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A data administrator is an information technology professional who may design and maintain computerized databases. The duties of a data administrator primarily involve managing software, including access authorization. Database software often needs to be examined and tweaked in order to store information according to an organization's needs. Monitoring and ensuring the functionality of the software is a crucial part of a data administrator's job.
Generally, data administrators determine how a database program should be setup and organized. They are often in charge of selecting server and storage applications that will display information in a specific manner. For example, the information regarding the different schools in a district may be searchable by name and address. The administrator determines what information is stored in the program and how it is categorized.
Besides applying their knowledge to configure and customize various database software programs, administrators must also be aware of how that software interacts with computer hardware. A good number of database programs provide users access to information through a local area network (LAN) or the Internet. One of the common duties of a data administrator is to make sure that database programs are accessible over a company's network. An administrator may work with a network engineer to increase and decrease network capacity as necessary.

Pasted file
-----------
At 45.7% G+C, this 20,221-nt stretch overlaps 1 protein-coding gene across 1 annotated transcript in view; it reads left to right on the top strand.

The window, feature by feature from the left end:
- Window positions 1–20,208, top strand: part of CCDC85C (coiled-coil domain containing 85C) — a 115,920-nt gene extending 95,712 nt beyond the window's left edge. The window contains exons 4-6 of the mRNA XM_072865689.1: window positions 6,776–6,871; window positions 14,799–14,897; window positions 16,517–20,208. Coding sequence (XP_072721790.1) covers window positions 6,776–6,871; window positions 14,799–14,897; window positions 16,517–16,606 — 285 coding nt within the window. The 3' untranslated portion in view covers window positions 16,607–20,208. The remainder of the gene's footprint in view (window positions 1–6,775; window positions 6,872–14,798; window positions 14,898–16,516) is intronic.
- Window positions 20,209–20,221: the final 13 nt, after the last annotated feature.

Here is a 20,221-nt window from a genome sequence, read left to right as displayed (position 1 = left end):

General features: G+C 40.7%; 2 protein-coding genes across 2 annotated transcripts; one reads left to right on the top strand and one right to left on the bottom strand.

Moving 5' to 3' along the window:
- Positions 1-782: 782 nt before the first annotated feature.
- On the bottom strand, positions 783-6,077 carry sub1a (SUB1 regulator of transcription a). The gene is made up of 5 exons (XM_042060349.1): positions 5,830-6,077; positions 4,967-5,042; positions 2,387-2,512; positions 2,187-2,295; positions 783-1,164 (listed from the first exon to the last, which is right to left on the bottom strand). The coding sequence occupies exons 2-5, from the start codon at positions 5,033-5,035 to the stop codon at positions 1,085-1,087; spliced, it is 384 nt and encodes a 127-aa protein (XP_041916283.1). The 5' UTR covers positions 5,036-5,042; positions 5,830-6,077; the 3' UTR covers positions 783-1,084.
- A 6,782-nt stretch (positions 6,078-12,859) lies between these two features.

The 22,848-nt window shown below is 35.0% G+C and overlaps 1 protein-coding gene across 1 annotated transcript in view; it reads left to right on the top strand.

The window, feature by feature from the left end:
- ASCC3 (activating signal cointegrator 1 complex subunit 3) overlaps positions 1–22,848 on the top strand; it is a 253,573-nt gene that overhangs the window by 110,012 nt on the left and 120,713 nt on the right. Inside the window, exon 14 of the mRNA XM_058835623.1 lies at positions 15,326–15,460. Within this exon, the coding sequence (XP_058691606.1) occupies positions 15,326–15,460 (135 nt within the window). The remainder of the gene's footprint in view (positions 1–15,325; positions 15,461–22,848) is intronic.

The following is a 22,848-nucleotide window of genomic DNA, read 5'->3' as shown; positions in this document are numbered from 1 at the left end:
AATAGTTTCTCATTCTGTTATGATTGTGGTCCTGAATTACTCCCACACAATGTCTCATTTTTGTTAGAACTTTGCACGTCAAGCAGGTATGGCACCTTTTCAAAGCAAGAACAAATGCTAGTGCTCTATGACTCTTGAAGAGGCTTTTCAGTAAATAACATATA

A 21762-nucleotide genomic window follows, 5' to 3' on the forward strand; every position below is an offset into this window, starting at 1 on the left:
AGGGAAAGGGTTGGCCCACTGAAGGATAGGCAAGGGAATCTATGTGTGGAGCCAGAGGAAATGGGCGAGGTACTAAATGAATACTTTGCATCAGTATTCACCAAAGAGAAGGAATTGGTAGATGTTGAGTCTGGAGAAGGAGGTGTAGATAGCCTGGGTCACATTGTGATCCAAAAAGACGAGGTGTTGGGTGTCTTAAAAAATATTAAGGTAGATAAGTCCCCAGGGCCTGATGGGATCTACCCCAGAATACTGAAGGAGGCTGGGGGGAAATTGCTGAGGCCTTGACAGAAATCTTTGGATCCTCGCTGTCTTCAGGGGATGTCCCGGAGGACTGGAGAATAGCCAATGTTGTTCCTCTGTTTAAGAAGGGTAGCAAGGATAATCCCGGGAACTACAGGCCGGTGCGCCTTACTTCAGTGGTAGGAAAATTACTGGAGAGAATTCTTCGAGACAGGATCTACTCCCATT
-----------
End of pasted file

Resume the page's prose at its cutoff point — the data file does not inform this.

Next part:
At times, databases and software experience functionality errors. It is up to a data administrator to troubleshoot the system and discover the root cause of the error. Besides reactively fixing software programming errors, data administrators also routinely update and maintain the systems. This may involve temporarily disabling the functionality of the program in order to apply upgrades and transfer the stored data securely.
A major concern of any administrator is the security of the information contained in the database. Data administrators also partner with network system engineers to protect against possible intrusions. They may actively investigate and recommend potential firewall and intrusion detection software, in addition to encryption technology. Administrators are in charge of granting access to the database by creating user names, passwords and permissions.
When a data administrator sets up a user name, he will typically grant certain permission levels. Depending upon the user's job function or status, he may be able to modify programs on certain computers within an organization. Permission levels can also be used to restrict certain users from being able to access information or software components. For example, in an educational setting, student users may be restricted from changing any of the software on a computer.